One of the key goals of the Affordable Care Act, according to the Department of Health and Human Services, is "increasing access to affordable care," where "millions of Americans gain new access to more affordable health coverage and care." But how many Americans are really uninsured, and where do Americans get their health insurance?
Based on data from the US Census and Kaiser Family Foundation, we've provided a summary of how many non-elderly Americans are uninsured (as of 2011), where Americans get their health insurance, and how health care reform fits into the picture.
Number of Non-Elderly Uninsured by State
In 2011 there were 47,921,500 (nearly 48 million) uninsured non-elderly Americans (ages 0-64). That's 18% of the non-elderly population. States with the top 5 highest rates of uninsured non-elderly residents were:
New Mexico (24%)
The two states with the lowest rates of uninsured residents (the only states below 10%) were:
Massachusetts and Hawaii are not a surprise. Massachusetts passed comprehensive state health reform legislation in 2006 to provide near-universal health coverage for Massachusetts residents. And, Hawaii’s Prepaid Health Care Act of 1975 (PHCA) requires nearly all employers to provide health insurance to employees working 20 or more hours a week for four consecutive weeks.
The Affordable Care Act (ACA) is taking a similar approach to decreasing the rate of uninsured residents nationally. Starting in 2014, ACA "requires" individuals to have health insurance, "requires" all employers (with 50+ employees) to offer health insurance and encourages state Medicaid expansion.
How Americans Get Health Insurance
So, how do the remaining 82% of non-elderly Americans access or purchase health insurance? In 2011:
148,660,700 (56%) received insurance through their employer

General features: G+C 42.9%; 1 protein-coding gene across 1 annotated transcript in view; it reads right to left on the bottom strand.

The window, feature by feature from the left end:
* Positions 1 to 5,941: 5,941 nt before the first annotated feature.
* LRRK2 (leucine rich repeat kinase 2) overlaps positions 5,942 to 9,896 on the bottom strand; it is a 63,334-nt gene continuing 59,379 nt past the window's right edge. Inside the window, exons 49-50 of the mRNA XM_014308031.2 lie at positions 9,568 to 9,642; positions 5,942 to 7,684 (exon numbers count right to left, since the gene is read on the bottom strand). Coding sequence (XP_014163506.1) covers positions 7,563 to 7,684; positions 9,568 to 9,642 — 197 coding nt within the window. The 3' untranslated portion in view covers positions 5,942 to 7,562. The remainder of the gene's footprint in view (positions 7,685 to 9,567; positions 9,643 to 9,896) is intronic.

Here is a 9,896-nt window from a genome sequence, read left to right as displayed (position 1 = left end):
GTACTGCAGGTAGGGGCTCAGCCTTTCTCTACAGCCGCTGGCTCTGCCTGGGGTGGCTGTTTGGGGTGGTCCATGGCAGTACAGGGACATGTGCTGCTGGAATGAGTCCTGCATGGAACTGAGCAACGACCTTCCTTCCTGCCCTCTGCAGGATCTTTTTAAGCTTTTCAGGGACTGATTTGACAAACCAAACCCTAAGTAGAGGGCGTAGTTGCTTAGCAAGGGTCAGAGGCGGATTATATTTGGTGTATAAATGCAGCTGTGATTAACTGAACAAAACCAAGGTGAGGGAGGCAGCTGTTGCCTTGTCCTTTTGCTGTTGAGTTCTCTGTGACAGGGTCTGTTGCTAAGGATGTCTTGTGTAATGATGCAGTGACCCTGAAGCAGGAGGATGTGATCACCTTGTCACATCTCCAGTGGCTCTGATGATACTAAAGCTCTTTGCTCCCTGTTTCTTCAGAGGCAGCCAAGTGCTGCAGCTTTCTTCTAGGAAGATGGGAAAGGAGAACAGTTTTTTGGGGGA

5,170,500 (6%) purchased an individual or family policy
46,970,700 (18%) received Medicaid coverage
7,661,400 (3%) received coverage under other public programs
One major shift in how Americans will purchase health insurance, starting in 2014, is the opening of the new health insurance exchanges. Many experts predict that more Americans will purchase individual and family policies (through the exchanges, receiving tax subsidies based on their income) and that more employers will drop employer-sponsored health insurance because of cost, opting for alternative employee benefit options such as a defined contribution plan.
The rate of Medicaid coverage will also increase with Health Care Reform's Medicaid expansion. Under health care reform law, Medicaid eligibility was expanded to nearly all U.S. citizens under 65 with family incomes up to 138 percent of the federal poverty level (FPL) ($15,415 for an individual or $26,344 for a family of three in 2012). However, Medicaid expansion was one of the major provisions at stake in the ACA cases decided by the Supreme Court in June 2012. The Supreme Court upheld the Medicaid expansion, but limited the federal government’s ability to penalize states that don’t comply. Even with state participation in Medicaid optional, the number of Americans covered under Medicaid will increase nationally.
Here are two charts from Kaiser Family Foundation's State Health Facts showing the number of non-elderly uninsured residents, by uninsured rate:
What stands out to you? Where does your state fall? Let us know in the comments below.